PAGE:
Systems Biology Informatics Manager for the Digital Salmon - Ref. 16/00453

Norwegian University of Life Sciences (NMBU)
Job Location
1430 Ås
NOK 483400-560400 per year

NMBU offers:

  • The national node for digital production biology within Digital Life Norway, with great opportunities for cross-disciplinary theoretical-experimental, applied research.
  • Beautiful surroundings just outside Oslo.
  • A sociable and inclusive work environment.
  • Good welfare schemes.
Job Description

The Department of Animal and Aquacultural Sciences seeks a bioinformatician or systems biologist with skills or interest in ontological annotation, semantic interoperability or knowledge management for a researcher position (3 years with possibility of extension). The successful candidate will be central in establishing a knowledge base for the systems biology of farmed salmon, and will work within the Centre for Integrative Genetics (CIGENE).


Research project

The project “Towards the Digital Salmon: From a reactive to a pre-emptive research strategy in aquaculture (DigiSal)” is part of Digital Life Norway, the first call dedicated to systems biology by the Research Council of Norway. Effective management of data and model resources is key in this endeavour, and DigiSal will initiate The Digital Salmon: a knowledge base of salmon genetics and physiology, interfacing closely with complementary databases, repositories, and research infrastructures such as ELIXIR. This knowledge base is a key deliverable of the Digisal project and the long-term ambition is that it will enable aquaculture industry to quickly address emerging challenges, quickly reanalysing existing data and identifying knowledge gaps to rapidly acquire required new data.


Main tasks

The successful applicant will help design the architecture of the Digital Salmon knowledge base, in close interaction with the researchers that will contribute to and benefit from the knowledge base, and with partners that provide technical solutions. Users include bioinformaticians and wet-lab researchers who generate omics data and microscopy images, and systems biologists who develop physiological models e.g. of salmon metabolism.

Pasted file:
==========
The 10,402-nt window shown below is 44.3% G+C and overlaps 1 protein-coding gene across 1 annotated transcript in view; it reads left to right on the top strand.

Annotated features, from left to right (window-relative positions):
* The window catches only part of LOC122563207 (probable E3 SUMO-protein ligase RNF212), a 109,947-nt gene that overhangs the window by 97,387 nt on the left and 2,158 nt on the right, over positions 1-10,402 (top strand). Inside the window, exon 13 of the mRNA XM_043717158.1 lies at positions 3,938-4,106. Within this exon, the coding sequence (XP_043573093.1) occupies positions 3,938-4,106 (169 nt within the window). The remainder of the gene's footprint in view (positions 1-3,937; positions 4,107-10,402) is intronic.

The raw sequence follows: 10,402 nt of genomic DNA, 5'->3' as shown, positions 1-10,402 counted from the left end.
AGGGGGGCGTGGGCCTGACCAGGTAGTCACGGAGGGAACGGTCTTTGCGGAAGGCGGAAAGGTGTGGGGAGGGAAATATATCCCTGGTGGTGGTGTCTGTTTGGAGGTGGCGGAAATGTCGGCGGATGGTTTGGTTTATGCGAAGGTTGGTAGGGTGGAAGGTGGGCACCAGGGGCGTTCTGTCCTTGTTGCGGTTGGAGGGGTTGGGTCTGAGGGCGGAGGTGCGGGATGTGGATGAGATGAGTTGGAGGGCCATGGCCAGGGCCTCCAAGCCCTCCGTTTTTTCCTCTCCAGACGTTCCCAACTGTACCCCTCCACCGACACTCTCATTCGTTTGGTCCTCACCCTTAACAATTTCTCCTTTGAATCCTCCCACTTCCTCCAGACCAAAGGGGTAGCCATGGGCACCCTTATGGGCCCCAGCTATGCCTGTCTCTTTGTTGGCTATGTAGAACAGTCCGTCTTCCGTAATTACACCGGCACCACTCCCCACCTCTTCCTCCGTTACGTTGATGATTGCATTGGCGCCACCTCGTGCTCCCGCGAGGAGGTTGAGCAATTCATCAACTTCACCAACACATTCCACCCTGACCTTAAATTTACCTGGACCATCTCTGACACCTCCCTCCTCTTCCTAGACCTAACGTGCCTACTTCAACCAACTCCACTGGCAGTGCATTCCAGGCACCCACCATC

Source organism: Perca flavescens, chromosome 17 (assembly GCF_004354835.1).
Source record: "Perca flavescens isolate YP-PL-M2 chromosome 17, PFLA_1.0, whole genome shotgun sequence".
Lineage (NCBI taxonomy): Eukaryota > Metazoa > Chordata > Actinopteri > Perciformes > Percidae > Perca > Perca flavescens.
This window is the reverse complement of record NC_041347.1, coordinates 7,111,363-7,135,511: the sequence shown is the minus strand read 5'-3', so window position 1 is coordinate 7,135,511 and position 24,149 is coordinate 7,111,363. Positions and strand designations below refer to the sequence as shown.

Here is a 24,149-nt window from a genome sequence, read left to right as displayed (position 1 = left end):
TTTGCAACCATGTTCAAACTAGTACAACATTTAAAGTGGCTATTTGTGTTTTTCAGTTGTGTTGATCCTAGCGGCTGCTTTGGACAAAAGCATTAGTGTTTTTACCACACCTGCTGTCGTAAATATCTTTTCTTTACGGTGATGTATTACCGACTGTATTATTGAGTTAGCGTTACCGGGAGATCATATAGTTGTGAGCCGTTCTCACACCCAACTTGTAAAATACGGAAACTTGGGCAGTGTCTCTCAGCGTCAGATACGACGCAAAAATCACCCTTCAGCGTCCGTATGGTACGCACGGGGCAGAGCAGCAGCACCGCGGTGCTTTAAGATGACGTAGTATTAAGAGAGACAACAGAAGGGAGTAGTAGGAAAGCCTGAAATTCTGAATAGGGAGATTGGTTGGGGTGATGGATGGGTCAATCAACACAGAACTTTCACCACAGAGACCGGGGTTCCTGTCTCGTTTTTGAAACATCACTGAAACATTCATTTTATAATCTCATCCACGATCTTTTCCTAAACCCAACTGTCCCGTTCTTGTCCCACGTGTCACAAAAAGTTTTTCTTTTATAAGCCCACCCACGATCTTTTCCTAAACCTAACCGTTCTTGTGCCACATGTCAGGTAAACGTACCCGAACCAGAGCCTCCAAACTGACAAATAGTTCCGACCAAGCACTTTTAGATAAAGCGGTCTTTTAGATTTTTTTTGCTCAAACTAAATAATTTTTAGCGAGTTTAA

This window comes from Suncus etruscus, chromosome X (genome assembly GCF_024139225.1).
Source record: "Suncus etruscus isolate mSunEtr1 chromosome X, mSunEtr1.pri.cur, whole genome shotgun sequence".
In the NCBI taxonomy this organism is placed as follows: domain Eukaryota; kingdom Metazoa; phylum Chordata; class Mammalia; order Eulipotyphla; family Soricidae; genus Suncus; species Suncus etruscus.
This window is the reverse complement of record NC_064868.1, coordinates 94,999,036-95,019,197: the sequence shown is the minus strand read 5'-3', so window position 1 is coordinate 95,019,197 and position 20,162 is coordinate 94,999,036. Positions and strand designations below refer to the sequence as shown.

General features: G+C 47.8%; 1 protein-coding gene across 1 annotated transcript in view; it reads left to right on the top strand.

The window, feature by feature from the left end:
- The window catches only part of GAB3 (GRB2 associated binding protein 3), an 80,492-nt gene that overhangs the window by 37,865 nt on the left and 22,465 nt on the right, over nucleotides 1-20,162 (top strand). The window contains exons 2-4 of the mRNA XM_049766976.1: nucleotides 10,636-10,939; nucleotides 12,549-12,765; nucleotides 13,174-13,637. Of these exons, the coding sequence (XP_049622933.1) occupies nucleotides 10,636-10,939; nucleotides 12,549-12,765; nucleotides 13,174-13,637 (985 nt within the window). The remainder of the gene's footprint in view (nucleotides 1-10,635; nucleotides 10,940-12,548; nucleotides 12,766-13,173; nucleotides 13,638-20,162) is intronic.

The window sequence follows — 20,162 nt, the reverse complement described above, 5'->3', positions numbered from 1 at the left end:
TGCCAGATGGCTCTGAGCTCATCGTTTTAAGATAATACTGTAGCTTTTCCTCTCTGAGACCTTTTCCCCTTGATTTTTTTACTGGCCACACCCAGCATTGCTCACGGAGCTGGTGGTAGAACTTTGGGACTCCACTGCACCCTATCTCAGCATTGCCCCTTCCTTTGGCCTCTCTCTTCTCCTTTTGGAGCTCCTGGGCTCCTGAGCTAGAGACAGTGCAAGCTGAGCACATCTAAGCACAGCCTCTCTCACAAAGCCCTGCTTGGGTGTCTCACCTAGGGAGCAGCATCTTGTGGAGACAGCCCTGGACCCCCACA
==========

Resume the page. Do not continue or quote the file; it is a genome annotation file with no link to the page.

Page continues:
Academic qualifications


  • PhD in relevant field of informatics, bioinformatics or systems biology.


  • Experience with semantic web standard technologies and semantic annotation.
  • Familiarity with knowledge management in cross-disciplinary biology research projects.


  • Familiarity with relevant European research infrastructures and data or model repositories.
  • Basic understanding of mathematical modelling in biology.
  • Experience in web development.
  • Experience in software development. 


Desired personal qualities

The systems biology informatics manager will be central in integrating data and models to facilitate transdisciplinary research for salmon production. Thus, the following personal characteristics are important:

  • Excellent ability to synthesize information: Collect user requirements, prioritize them, and propose practical solutions.
  • Good English skills
  • Ability to communicate well with biological researchers to identify users’ needs and promote effective use of the knowledge management system.
  • Willingness to spend shorter stays at collaborating institutions
  • Ability for independent work displaying initiative, creative and careful thought
How to Apply

Email enquiries welcome: Jon Olav Vik,

To apply, see the full announcement with link to application form.

Please note that it's okay to upload a CV as a pdf attachment, saving the hassle of entering the information piecemeal into the electronic application system.

About Our Organization

The Norwegian University of Life Sciences (NMBU) has 1700 employees and 5100 students, and is currently located on two campuses – Ås, about 30 km south of Oslo, and Adamstuen in Oslo. NMBU does basic and applied research addressing global challenges regarding energy and climate change, the environment, health, food safety, technology and renewable solutions, use and conservation of land and natural resources, and development of the bio-economy.

NIH's Michael Lauer looks at the number of grants, their amount, and funding success rates at the agency for last year.

At Nature, Johns Hopkins' Gundula Bosch describes her graduate program that aims to get doctoral students thinking about the big picture.

Patricia Fara writes about childcare funding, and women in science and science history at NPR.

National Institute of Environmental Health Sciences researchers have visualized the career paths of former postdocs.